Basically, I thought the whole point of that air gap and the hole in the side of the block was to prevent the possibility of water running into the oi that way. Am I wrong in that?
Here's the cross section through the pump from the Triumph slant-four engine training manual, where I've highlighted the air gap between the water and oil in red. It don't show very well, but the right hand end of that gap is open at the side of the block. I've not cut a block up to check, but I'd guess from the way they are cast, the gap has to be wider in height at the front than the back, so the bottom face of the slot ought to slope down to stop water pooling in the back of it. That's not shown in this drawing though.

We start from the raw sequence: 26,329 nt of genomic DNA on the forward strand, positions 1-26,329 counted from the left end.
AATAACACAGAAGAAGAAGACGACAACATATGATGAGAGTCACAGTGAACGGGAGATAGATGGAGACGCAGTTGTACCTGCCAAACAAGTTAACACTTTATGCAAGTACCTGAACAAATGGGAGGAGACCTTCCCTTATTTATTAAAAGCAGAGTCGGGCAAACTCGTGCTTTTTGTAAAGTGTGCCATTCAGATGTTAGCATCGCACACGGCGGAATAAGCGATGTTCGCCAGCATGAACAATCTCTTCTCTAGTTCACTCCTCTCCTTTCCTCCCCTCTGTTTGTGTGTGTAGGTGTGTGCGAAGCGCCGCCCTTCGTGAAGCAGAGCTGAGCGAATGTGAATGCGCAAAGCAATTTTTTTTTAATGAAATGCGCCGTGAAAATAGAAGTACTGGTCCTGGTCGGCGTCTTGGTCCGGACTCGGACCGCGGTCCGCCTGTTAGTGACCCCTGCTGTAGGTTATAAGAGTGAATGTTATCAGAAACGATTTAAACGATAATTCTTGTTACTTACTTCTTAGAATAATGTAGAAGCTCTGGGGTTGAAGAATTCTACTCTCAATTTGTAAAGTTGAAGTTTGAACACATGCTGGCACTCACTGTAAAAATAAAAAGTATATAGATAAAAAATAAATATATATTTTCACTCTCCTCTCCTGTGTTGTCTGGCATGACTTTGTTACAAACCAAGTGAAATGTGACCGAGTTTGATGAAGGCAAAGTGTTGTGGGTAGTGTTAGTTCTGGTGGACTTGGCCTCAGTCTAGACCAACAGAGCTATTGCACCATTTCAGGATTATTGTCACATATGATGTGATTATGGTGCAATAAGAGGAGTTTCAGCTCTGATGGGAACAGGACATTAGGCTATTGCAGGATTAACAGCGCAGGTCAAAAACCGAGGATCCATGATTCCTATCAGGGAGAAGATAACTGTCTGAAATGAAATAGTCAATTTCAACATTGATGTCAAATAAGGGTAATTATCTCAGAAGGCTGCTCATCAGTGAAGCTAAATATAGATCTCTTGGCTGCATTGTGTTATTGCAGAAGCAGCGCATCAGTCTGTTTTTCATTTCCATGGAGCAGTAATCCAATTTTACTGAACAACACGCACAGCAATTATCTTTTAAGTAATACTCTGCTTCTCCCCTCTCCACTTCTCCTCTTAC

So I can't see from that where there's a path from the water impeller chamber to where the jackshaft runs without either running down the side of the block in vast amounts or that someone has deliberately filled that gap to stop it running down the block. I have seen that done, but it's kind of obvious when it has been.
Hence, if water runs down either the outside of the brass cage, or down the drive shaft, surely in both cases it has to cross that airgap to get to the oil?
Is there a path or mechanism for water to get past that air gap without it coming out the side of the block that I can't see?